Despite the recent downfall of the Chinese economy, China is still holding firm in its scientific progress. Take for example FAST (Five-hundred meter, Aperture, Spherical, Telescope), a massive engineering and scientific project taken on by China’s military-led space program. Researchers say when completed, FAST will be able to detect radio signals from as far as “tens of billions of light years away”(CNN).
The FAST project began in 2011 at an ideal location in the Guizhou province. FAST’s construction in the middle of the magnificent Karst Mountains in southern China allows for little to no interference from other radio signals. Spanning 30 football fields, FAST will surpass Puerto Rico’s Arecibo Observatory, the current largest radio telescope in the World. The center dish will be fixed in a bowl-like setting while a series of motors changes the shape of its reflective surface. China’s supercomputer Sky-Eye1 will back up the operations and allow the telescope to take scans of large bands of the sky.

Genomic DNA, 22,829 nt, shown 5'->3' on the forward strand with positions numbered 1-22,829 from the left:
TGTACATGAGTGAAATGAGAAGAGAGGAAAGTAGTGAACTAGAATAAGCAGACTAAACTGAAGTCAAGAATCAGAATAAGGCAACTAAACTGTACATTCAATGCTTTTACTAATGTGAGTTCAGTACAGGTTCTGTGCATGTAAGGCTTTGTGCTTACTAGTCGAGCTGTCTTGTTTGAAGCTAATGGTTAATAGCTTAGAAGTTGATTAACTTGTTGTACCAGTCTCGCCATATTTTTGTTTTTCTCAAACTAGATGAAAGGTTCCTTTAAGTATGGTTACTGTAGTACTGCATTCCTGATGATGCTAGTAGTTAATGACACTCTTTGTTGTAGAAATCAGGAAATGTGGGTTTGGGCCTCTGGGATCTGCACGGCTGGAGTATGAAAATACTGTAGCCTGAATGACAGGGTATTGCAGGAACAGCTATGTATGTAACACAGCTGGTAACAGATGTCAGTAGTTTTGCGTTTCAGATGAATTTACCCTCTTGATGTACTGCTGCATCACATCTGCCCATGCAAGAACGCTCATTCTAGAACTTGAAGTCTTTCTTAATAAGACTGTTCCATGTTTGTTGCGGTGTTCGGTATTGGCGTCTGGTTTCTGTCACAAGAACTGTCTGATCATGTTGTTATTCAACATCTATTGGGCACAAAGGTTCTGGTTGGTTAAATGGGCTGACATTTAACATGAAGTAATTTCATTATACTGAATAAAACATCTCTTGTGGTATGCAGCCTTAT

When operational, the massive dish will enable us to achieve unprecedented precision with which astronomers can survey the Milky Way and other galaxies by detecting faint pulsars. Scientists from China’s Astronomical Society are optimistic about FAST’s ability to explain origins of the universe and find extra-terrestrial life. Chief scientist Nan Rendong of China’s Xinhua news agency draws a parallel between radio telescopes and sensitive hearing in that it picks out distinct noises from all the white noise in the unaversive. Besides FAST, China has a slew of exciting space projects, including a heavy-lift rocket, 60-ton space station, and plans for a robotic lunar mission.
Despite China’s recent economic woes, is poised to remain as engaged as ever on the cutting edge of astronomical science.